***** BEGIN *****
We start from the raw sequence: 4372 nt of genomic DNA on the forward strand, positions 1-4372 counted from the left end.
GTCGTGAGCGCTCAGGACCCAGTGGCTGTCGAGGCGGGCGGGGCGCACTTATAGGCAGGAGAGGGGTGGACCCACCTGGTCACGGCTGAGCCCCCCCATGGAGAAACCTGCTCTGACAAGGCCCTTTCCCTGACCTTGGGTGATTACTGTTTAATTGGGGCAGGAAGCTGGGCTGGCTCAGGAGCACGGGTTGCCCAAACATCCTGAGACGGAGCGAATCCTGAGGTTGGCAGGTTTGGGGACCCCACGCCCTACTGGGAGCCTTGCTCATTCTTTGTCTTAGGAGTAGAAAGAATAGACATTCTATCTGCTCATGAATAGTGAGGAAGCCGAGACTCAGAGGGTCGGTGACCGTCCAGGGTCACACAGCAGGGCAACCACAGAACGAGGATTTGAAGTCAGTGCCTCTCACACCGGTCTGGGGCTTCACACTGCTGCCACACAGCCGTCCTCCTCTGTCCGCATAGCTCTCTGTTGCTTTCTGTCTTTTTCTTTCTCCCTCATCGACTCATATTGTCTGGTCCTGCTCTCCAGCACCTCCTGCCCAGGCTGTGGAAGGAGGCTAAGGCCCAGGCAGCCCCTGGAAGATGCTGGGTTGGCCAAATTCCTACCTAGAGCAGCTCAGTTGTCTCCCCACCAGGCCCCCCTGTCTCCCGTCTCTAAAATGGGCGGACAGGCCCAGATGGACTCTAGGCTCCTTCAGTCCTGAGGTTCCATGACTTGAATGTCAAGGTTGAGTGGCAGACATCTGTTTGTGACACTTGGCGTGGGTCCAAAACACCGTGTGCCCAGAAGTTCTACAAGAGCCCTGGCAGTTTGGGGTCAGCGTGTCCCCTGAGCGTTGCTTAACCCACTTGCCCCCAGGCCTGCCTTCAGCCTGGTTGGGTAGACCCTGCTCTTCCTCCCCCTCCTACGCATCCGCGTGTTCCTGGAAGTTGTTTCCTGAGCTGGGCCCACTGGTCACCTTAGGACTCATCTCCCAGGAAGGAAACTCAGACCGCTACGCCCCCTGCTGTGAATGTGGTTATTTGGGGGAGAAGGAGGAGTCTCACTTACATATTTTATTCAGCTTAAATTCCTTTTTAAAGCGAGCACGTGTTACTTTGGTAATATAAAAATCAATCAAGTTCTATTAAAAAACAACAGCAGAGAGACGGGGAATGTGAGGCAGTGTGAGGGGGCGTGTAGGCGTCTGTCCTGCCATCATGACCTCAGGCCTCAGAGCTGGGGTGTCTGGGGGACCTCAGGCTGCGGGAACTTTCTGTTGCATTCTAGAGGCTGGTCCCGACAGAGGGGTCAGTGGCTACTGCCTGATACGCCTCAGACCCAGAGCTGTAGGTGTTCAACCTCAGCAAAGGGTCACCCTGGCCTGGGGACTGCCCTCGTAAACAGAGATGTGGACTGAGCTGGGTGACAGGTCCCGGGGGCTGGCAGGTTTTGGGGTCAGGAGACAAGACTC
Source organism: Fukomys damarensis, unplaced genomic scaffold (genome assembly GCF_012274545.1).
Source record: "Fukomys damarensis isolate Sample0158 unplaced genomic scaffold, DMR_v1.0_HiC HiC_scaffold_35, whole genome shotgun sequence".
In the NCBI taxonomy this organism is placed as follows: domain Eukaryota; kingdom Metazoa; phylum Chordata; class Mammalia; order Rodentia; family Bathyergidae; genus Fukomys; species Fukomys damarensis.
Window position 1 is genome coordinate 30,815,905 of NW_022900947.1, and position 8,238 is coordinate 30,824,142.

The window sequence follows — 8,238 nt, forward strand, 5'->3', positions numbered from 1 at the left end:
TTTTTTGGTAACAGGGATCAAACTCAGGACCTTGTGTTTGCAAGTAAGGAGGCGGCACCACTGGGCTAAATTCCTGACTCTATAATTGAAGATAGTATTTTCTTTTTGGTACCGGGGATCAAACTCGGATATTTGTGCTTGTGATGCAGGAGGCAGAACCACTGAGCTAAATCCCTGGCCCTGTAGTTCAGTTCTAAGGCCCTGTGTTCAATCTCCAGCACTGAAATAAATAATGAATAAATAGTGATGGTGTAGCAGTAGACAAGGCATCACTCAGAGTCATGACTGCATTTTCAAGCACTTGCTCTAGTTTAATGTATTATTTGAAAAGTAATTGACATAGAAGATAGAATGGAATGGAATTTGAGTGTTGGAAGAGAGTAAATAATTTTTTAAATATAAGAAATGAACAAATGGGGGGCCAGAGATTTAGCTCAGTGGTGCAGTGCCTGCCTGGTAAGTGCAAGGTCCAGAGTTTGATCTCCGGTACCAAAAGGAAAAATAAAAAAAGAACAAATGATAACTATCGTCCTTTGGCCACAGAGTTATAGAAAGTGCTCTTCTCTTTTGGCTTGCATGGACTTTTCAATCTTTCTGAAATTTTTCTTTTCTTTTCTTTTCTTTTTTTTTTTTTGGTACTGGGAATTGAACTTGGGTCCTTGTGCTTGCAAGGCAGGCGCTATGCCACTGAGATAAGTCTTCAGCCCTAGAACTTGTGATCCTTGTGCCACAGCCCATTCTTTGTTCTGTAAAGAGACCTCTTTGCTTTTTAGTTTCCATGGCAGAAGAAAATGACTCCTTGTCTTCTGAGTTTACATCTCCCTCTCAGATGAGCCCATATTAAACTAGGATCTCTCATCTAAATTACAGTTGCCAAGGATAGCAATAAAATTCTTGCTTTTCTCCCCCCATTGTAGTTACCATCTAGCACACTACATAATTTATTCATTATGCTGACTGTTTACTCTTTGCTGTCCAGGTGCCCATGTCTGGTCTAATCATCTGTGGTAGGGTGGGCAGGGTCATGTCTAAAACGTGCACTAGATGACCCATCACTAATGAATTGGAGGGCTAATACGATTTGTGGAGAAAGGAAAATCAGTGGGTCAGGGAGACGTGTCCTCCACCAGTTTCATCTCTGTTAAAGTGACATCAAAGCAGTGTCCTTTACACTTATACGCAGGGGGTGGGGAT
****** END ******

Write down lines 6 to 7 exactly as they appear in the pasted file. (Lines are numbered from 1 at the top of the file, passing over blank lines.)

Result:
Window position 1 is genome coordinate 30,815,905 of NW_022900947.1, and position 8,238 is coordinate 30,824,142.

The window sequence follows — 8,238 nt, forward strand, 5'->3', positions numbered from 1 at the left end: